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Anxiety in children: Calming our kids, by Maggie Dent

Written by Maggie Dent: The Queen of Common-sense. Maggie is an author, educator, and parenting and resilience specialist with a particular interest in the early years and adolescence. 

Anxiety in children: Calming our kids

Anxiety in children is on the increase. And, one of the main inhibitors of children learning well, and having general health and well being, is prolonged chronic stress and anxiety.

Eric Jensen, in the book "Enriching the Brain", believes that there is up to a 50% reduction in neurone development within a week of a major stress event. He also believes that the existing neurones wither with continued chronic stress. This has enormous implications for children and their learning, both at home and at school.

Many small stressors can have the same impact as one large one, such as the death of a loved one, a divorce or moving school, town or country.

One of the best ways to manage anxiety in children, and to prevent it from arising, is by calming our children’s lives.

Busy parents who have poor stress regulating systems often contribute to the increased levels of stress and anxiety in children.

Children depend on parents and other significant carers to help them develop healthy stress regulating systems so they can manage stress and anxiety. The key is to do this sooner, rather than later.

Here are some simple things to calm children’s lives and reduce their stress and anxiety.

Anxiety in children 1. Slow down.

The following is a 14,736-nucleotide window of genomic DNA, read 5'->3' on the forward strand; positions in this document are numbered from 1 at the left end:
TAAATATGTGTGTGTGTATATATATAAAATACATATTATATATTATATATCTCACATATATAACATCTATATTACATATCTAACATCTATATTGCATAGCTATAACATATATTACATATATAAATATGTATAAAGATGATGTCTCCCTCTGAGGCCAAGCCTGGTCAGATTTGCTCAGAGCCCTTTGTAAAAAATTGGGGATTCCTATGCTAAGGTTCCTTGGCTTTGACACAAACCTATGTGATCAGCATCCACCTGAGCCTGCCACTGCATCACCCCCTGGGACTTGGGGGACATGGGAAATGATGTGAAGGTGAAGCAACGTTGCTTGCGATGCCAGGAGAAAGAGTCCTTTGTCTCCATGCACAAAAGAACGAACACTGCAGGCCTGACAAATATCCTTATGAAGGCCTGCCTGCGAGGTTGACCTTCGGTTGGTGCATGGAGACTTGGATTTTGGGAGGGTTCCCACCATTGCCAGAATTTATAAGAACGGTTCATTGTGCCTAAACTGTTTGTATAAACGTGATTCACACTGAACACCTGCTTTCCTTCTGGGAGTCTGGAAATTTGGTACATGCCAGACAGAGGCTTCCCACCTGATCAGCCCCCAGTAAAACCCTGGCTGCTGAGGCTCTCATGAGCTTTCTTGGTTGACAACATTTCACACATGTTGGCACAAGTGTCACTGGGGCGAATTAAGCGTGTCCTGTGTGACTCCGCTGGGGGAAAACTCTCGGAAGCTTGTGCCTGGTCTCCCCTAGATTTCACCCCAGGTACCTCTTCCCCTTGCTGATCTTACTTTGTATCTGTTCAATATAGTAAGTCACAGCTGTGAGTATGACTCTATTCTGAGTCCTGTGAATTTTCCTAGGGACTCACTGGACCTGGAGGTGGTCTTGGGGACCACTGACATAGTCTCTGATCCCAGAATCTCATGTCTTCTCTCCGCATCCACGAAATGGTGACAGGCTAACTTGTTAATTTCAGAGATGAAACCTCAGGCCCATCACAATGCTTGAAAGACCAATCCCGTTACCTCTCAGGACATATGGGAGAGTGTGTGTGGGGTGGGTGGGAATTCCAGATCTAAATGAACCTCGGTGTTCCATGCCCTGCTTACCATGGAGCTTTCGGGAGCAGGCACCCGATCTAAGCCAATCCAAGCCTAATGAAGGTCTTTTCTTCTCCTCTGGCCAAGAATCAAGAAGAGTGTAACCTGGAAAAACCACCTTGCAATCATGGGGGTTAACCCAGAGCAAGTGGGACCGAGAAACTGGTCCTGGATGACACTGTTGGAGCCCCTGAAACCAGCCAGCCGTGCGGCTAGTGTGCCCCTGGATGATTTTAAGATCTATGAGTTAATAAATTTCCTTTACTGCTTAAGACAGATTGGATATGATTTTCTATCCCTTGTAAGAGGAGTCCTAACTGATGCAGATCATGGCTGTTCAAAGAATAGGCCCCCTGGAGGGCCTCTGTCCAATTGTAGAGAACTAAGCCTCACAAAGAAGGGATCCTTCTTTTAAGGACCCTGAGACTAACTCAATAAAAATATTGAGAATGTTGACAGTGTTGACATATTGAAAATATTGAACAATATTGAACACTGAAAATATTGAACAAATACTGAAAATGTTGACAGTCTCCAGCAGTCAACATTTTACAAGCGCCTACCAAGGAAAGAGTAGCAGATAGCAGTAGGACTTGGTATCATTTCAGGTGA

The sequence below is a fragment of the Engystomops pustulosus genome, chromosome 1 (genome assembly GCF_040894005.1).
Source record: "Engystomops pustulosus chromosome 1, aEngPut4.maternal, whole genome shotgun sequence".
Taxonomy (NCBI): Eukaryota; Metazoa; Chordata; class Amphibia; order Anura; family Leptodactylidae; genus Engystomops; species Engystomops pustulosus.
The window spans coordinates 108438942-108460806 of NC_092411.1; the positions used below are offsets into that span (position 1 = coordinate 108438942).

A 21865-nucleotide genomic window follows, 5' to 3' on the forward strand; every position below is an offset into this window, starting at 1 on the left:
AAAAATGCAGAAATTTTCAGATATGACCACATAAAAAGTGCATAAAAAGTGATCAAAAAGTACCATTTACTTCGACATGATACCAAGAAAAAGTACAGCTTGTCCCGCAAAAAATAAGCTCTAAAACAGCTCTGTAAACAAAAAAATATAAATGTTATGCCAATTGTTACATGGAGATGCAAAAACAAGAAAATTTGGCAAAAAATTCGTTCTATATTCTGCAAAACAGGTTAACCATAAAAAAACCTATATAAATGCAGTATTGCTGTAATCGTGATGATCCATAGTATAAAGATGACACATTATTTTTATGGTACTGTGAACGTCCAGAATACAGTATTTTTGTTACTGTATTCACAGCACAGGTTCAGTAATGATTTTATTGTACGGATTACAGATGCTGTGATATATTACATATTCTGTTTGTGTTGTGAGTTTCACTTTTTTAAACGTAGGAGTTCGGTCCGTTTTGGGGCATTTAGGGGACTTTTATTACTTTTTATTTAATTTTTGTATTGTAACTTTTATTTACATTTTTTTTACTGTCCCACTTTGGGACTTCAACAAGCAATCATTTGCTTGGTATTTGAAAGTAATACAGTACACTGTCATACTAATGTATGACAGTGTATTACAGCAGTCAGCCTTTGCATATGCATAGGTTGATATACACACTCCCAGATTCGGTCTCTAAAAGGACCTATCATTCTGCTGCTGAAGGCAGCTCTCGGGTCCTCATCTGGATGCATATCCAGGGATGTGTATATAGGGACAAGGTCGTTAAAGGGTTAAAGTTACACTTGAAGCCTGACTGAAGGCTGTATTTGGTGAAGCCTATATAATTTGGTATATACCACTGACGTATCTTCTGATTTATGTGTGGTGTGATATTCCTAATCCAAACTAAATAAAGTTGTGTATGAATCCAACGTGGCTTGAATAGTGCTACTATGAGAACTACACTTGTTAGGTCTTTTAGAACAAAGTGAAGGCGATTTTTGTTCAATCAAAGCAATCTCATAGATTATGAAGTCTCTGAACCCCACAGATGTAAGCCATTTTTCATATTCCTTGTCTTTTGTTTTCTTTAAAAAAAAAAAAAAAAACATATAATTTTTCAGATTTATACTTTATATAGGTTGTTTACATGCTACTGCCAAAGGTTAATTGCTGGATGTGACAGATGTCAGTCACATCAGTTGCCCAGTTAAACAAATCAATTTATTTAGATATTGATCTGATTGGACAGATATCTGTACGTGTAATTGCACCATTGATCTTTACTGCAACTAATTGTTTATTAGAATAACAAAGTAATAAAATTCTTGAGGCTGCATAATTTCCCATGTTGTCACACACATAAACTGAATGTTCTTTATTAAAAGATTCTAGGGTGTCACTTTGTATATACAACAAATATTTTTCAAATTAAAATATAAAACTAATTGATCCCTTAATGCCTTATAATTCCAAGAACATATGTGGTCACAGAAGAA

Slow down, walk slower, talk slower, do less. Avoid being rushed and hurried.

What can you take out of your life so that you can be a calmer parent? This is especially important in the early years – avoid wearing too many hats when your children are young. Children sense their parents’ stress and anxiety and react to it – reduce your stress.

Avoid pressuring your children. Allow 15 minutes more than you think you need to get your children ready for a scheduled event like going to school.

Anxiety in children 2. Soothe more.

Remember that brain chemicals flood our children’s brains quite irrationally and chaotically. Research shows that if a child’s need for comfort is not met with emotional responsiveness and soothing, this system can, over time, become wired for bodily hyper-arousal. This can make life a stressful and exhaustive affair.

Reassure children that they are valued and safe and that mistakes and accidents are normal. Soothing and reassuring children triggers the release of oxytocin and calms them.

Research shows clearly those children who were soothed quickly as babies tend to become self-soothers later. The more children experience love and affection, calm surroundings, a safe nurturing touch and predictable routines, the better chance they have of growing the neural wiring that will allow them to be happy and psychologically strong for life.

Anxiety in children 3. Create safety.

Is your home child friendly? Can your children relax sometimes without your home having to look like it’s a feature house in a House and Garden magazine? Is there somewhere for introverted children to hide from people and the world to fill their energy cup?

Homes that consciously create calm and quiet times will help children feel safe, allow them to enjoy their own quiet company, and lower the stress levels within their growing bodies.